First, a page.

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Introduction to ARC Systems

Class type: Introduction
Class date: 2018-02-21

This two hour NLI class was presented on February 21 by ARC computational scientist Ahmed Ibrahim.
It presented an overview:
* what system are available
* how to request an account and allocations
* how to login and transfer files
* how to prepare a job script

PDF version of slides

CMDA3634: Working on the NewRiver Cluster

Class type: Introduction
Class date: 2018-02-22

This presentation introduces the ARC cluster NewRiver, and explains how a new user can log in, set up the environment, transfer files, and write scripts to request that a program be executed in a particular queue. Brief examples are given of job scripts for sequential, OpenMP, MPI, and CUDA programs.

The presentation was prepared for the CMDA3634 class, and the students are expected to use the allocation associated with the class. Other interested users may find the presentation helpful. The example scripts using open_q will work as given, but those that specify an allocation would have to be changed to the user’s own allocation.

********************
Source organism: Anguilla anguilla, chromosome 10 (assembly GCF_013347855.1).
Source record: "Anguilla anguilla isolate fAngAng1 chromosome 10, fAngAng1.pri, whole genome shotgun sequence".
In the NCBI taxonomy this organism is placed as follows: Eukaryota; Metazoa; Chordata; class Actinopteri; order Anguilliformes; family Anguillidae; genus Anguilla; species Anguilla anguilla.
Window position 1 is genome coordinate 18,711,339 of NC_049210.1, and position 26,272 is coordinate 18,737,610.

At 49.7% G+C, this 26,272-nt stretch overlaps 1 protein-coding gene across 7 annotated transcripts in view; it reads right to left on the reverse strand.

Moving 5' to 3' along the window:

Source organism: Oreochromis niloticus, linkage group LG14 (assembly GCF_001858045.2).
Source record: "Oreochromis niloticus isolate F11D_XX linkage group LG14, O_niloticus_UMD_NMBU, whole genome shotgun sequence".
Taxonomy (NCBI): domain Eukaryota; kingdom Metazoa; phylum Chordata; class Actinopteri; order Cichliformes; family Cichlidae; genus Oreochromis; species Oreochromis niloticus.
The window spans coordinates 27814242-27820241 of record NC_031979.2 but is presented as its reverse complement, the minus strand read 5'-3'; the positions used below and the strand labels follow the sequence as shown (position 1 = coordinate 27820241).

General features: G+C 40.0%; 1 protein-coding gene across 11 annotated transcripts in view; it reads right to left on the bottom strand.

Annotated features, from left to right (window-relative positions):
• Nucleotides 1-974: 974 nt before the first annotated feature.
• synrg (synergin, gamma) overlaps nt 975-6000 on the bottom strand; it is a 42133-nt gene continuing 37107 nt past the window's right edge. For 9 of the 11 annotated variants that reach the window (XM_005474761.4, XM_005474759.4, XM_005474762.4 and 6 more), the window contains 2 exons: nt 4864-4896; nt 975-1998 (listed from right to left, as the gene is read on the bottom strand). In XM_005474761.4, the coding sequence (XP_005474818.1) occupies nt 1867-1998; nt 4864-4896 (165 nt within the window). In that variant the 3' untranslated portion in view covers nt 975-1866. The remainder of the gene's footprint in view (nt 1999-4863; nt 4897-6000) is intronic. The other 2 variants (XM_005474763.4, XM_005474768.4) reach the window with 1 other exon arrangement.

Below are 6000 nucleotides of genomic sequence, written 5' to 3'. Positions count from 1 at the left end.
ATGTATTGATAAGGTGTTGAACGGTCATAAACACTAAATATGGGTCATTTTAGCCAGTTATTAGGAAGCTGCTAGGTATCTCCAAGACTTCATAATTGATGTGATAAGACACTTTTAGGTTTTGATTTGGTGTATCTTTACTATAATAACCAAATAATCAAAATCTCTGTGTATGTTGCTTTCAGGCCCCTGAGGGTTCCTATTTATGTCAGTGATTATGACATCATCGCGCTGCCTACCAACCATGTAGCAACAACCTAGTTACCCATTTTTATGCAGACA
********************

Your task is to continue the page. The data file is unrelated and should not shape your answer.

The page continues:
Note that ARC staff are available to give similar presentations to classes which involve high performance computing.

The 8-page PDF handout;

The TAR file of examples

Parallel R

Class type: Introduction
Class date: 2018-02-14

“R” is a statistical programming language that has become increasingly popular in data analysis and statistical applications. This tutorial will describe how an R user can leverage the parallel computing capabilities of modern supercomputers to speed up large computations and/or run large numbers of similar operations, such as Monte Carlo simulations, at the same time.Parallel-R-2018

Numerical Computing in Julia

Class type: Programming Language
Class date: 2018-02-12

Julia is a high-level, high-performance dynamic programming language for technical computing, with syntax that is familiar to users of other technical computing environments. It provides a sophisticated compiler, distributed parallel execution, numerical accuracy, and an extensive mathematical function library. Julia’s LLVM-based just-in-time (JIT) compiler combined with the language’s design allow it to approach and often match the performance of C. This short course will provide an overview of the language, including comparisons with Matlab, R, and Python. No prior familiarity with Julia is required.

Slides: Julia_2018Feb12
Code: Julia_2018Feb12_Examples

Faster Code for Free: Linear Algebra Libraries

Class type: Programming Language
Class date: 2017-10-27

Many scientific programmers write all of their own code. But many common programming operations amount to linear algebra operations (e.g. matrix multiplication or factorization). Linear algebra libraries such as MKL or ATLAS provide linear algebra implementations optimized for given CPU architectures and the promise of code that is faster to both write and execute.